One of Warren Neidich’s first artworks is a video called Brain Wash from 1997. A man sits at a table and focuses on a rotating black and white striped drum. It’s a so-called “optokinetic drum”(10) which is used as a simple device for stimulation and assessment of optokinetic nystagmus, an involuntary eye movement, respectively. Brain Wash was Neidich’s first application of his Hybrid Dialectics and was closely aligned with the concept based on Marcel Duchamp’s idea of the objet trouvé by which the double-sided, hybrid character of a work of art as dependent on its authoritative context is made strikingly clear for the first time in art history. The camera/viewer observes the man staring at the drum and a close-up of the eyes shows the particular eye movement of the protagonist. This kind of subtle vibration of the eyeballs is followed by a cut away shot of the eyes of the man at a distance which now move rhythmically to and fro, left and right. In the next scene the viewer visualizes a 180 degree pan of the horizon which is made to shake and tilt. The purposeful shaking of the hand held camera in this sequence is a direct reference to the type of unstable frame that characterizes Lars von Trier’s aesthetics of Dogma. The notable linkage of the camera as apparatus connected to the apparatus of seeing was a nod to Duchamp’s Handmade Stereopticon Slide (c. 1918-1919) which fuses geometry, projection and perception paradigmatically showing the horizon of the sea and an octahedron. As Neidich pointed out, this particular sequence depicts the “eratic spaces of a world in transition.”(11) At the conclusion of the 180 degree camera pan movement there is a cut to the man again (revealing that it was apparently not he who was looking), followed by a close-up of the eyes again looking left and right, ending in a fade-out of the rotating optokinetic drum. The whole story is accompanied by a fast-paced sound track from the Japanese pop group Pizzicato Five.

Brainwash can be seen as sort of a comedy. Its narration is based on different filmic strategies such as the use of the linear arrangement of sequences at the beginning in which tracking shots, cutting in and away and the close-up are assembled together. This virtual movement is traditionally perceived as a stringent development of a simple time-space-relationship as can be observed in the early films of the Lumière brothers. The other strategy, the more elaborate one, is the shot reverse shot, a film technique that imitates throwing a glance at another person, often off-screen, in order to make clear to the spectator which protagonists are looking at each other. Simply said, each device which interrupts the traditional filmic eagerness to imitate human perception gives evidence to the factitiousness of the film. This happens in Brainwash in a quite tricky way when filmic conventions are broken up by juxtaposing sequences that give one the impression that they fit – nevertheless, they don’t. The piece is therefore even more of a caricature in the sense of E. H. Gombrich’s definition of identities that “do not depend on the imitation of individual features so much as on configurations of clues (…)” (Gombrich, 1986: 292). Similarly, Neidich does not seem to guide the perception of the viewer to clues just in order to communicate a content, but to the quite opposite, paradox direction. Having the optokinetic nystagmus caricatured by eyes moving is one such paradox for from a neuro-scientific point of view one has nothing to do with the other. This example displays how two divergent concepts collide. Even more obviously is the tilting shore as a sequence which depicts the internalised vision of the protagonist. Again, it is neither nor. As the camera moves around and stops at the body of the man, the sequence of the shore is a “double-vision” film convention, unclear of course who is who and who sees what. Nevertheless, this is Neidich’s manipulation of the cinematic gaze and – above all – his engagement in the philosophy of perception.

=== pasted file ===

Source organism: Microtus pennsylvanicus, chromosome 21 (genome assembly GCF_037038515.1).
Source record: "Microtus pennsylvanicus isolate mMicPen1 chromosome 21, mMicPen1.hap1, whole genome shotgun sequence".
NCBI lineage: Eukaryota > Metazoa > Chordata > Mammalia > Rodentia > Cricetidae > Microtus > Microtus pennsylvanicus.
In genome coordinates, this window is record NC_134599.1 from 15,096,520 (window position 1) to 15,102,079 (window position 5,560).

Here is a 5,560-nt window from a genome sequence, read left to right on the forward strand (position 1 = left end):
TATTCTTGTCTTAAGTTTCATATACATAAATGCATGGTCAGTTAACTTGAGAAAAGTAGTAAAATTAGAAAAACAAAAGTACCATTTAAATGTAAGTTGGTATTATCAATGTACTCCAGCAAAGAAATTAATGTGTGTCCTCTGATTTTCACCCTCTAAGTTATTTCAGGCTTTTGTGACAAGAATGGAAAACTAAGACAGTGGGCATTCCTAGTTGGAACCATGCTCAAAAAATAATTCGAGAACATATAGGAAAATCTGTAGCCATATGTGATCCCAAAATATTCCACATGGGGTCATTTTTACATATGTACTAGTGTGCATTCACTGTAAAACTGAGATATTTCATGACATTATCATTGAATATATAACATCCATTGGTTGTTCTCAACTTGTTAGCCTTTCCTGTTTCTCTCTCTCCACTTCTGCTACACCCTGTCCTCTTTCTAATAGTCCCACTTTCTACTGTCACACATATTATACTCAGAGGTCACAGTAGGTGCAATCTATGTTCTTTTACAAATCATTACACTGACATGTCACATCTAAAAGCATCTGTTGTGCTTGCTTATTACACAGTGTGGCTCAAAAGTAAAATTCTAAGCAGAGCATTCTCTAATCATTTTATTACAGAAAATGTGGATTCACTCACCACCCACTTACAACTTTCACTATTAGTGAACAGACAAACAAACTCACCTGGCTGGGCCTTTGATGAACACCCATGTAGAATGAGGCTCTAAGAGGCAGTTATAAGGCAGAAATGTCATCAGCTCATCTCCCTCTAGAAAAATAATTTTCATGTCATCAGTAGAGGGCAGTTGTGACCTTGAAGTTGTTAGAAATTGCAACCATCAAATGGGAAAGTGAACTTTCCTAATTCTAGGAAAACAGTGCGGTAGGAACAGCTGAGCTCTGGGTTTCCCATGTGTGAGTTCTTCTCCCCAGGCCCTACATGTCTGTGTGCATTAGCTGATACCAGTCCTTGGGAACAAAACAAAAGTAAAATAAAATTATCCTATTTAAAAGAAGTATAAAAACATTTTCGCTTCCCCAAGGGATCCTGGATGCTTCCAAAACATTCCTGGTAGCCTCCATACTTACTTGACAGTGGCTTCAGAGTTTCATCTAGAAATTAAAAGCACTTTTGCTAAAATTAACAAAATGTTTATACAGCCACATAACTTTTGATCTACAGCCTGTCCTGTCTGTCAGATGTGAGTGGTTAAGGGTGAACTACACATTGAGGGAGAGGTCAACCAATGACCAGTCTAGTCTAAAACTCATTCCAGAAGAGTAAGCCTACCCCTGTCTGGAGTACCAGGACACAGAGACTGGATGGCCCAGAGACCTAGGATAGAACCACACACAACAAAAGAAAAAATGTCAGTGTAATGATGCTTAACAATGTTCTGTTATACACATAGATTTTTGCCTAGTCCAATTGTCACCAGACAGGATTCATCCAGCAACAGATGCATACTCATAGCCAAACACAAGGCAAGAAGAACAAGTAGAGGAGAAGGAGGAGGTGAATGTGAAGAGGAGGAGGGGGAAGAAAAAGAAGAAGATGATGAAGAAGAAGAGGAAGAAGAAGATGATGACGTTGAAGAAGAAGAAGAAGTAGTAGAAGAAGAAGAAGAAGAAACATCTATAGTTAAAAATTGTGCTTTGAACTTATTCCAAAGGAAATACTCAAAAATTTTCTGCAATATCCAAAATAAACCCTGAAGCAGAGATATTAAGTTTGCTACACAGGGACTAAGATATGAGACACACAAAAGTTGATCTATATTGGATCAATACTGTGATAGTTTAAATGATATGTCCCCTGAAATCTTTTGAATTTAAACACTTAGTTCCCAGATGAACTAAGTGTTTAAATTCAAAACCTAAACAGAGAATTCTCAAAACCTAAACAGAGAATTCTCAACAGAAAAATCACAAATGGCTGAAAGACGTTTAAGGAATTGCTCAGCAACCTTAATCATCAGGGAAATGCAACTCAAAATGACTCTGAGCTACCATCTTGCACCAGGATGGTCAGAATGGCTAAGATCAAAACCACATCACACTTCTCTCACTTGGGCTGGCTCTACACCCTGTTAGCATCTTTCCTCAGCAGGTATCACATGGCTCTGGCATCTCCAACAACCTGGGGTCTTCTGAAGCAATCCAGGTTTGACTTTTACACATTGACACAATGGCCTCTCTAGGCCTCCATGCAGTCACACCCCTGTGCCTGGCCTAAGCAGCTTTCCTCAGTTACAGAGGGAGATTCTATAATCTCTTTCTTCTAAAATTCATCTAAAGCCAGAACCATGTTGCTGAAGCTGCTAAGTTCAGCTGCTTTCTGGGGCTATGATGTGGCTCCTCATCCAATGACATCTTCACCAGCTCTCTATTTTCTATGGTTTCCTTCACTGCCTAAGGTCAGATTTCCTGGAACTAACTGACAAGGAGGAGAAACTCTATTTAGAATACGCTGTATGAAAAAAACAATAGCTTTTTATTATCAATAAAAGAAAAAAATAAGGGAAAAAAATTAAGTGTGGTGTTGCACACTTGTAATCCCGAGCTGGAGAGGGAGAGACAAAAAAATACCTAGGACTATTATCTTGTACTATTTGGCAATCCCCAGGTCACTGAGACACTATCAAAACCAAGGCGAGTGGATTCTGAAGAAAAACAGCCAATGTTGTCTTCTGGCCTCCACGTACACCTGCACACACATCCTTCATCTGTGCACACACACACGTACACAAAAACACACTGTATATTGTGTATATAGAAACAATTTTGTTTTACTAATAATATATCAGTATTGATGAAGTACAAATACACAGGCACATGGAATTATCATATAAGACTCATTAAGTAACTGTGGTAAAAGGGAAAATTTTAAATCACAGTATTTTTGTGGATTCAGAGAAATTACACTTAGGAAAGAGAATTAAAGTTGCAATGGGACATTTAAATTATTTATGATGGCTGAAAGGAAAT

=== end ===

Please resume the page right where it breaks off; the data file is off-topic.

Brainwash can be considered a relevant example to introduce Warren Neidich’s medium comprehensive practice. His practice is shaped by a thorough knowledge of the physiognomy of the eye and the brain, the psychology of perception and the history of art. He uses optical devices as a starting point from which he explores his core questions. As one can understand in seeing Brainwash he uses low-tech devices and, as in this case, filmic (that is perceptional) conventions, in order to visualize what effects and shapes the brain, but also deceives the eye. The optokinetic drum in the beginning and the end of the video serves as a parenthesis. If Neidich would have executed this image as a painting, it could have been something such as Bridget Rileys’ Cataract 3 (1967) whose title, it is not without reason, is also a notion from ophthalmology. Strikingly, Riley’s and Neidich’s artistic expression is inspired by a negative connotation: the defect of vision. Working with the negative(12) Neidich reformulates what is considered a damage to or a loss in vision. Another series of work, his photographs Double Vision (1997-2000), among others, take up this idea and transfer it into a paradoxical but positive result. Double vision, or diplopia, is a dysfunction of one or both eyes, so to speak a misalignment of the eyes which results in seeing double. Interestingly enough the brain is able to correct and suppress the information of one eye because movement through space proves evolutionarily speaking difficult and even dangerous.